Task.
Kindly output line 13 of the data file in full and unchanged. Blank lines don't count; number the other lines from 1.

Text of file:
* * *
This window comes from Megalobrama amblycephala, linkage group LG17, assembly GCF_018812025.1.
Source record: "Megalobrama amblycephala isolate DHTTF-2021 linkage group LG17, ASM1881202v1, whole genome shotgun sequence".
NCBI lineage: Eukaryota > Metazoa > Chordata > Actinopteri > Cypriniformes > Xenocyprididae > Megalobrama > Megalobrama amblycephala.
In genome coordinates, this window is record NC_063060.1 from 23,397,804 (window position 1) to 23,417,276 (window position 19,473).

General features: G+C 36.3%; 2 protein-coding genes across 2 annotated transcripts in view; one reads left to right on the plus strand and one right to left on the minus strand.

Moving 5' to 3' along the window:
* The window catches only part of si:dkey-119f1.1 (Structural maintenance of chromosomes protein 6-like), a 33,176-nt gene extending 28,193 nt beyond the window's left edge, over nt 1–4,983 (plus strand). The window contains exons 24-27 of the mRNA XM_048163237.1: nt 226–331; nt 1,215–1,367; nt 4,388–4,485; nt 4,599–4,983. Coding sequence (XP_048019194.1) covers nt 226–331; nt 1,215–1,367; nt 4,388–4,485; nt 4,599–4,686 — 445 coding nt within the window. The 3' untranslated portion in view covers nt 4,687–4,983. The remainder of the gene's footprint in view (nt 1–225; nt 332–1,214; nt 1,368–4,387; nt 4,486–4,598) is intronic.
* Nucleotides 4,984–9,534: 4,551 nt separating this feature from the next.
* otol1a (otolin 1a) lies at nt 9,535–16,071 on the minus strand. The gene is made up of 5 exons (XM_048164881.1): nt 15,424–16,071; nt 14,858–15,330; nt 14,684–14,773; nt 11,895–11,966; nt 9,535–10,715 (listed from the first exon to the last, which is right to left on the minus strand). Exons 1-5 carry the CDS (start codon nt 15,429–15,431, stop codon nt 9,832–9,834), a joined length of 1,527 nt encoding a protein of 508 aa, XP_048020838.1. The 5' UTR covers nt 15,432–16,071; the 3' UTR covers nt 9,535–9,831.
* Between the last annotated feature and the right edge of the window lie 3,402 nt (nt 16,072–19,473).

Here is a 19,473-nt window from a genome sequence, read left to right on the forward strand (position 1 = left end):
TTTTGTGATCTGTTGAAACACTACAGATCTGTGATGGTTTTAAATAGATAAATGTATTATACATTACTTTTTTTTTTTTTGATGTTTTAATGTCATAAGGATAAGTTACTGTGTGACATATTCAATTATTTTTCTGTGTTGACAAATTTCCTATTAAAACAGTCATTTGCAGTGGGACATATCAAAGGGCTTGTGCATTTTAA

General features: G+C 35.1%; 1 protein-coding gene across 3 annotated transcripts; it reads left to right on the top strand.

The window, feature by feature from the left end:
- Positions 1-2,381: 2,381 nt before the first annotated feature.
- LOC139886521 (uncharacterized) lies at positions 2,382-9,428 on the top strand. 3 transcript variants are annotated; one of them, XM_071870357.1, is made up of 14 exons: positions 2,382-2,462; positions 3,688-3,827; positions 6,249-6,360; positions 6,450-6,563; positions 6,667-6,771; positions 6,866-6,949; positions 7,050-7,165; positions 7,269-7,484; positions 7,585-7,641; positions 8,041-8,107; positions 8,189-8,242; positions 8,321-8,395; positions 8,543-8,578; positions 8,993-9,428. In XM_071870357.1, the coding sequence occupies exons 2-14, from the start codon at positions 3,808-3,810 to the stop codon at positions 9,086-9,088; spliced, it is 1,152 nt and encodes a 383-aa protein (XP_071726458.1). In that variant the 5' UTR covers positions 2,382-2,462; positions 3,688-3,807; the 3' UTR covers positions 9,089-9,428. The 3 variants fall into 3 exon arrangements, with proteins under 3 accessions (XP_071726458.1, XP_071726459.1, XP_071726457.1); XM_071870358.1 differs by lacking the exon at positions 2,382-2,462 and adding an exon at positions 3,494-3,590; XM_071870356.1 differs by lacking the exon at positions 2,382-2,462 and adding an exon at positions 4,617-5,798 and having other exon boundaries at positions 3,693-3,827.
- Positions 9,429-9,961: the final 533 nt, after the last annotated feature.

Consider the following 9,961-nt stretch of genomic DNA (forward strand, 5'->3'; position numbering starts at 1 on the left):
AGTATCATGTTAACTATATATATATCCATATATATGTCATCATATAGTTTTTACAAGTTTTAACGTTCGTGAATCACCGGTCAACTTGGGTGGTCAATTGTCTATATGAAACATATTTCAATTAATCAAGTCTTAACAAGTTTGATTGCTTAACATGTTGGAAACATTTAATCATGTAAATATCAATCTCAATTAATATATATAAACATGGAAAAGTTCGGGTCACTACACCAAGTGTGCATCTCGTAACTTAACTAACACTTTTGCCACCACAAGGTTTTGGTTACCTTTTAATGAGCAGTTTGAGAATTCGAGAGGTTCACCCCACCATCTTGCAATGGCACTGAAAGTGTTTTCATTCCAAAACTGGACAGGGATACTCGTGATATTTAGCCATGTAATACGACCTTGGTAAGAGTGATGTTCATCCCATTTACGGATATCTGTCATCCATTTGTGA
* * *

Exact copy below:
General features: G+C 35.1%; 1 protein-coding gene across 3 annotated transcripts; it reads left to right on the top strand.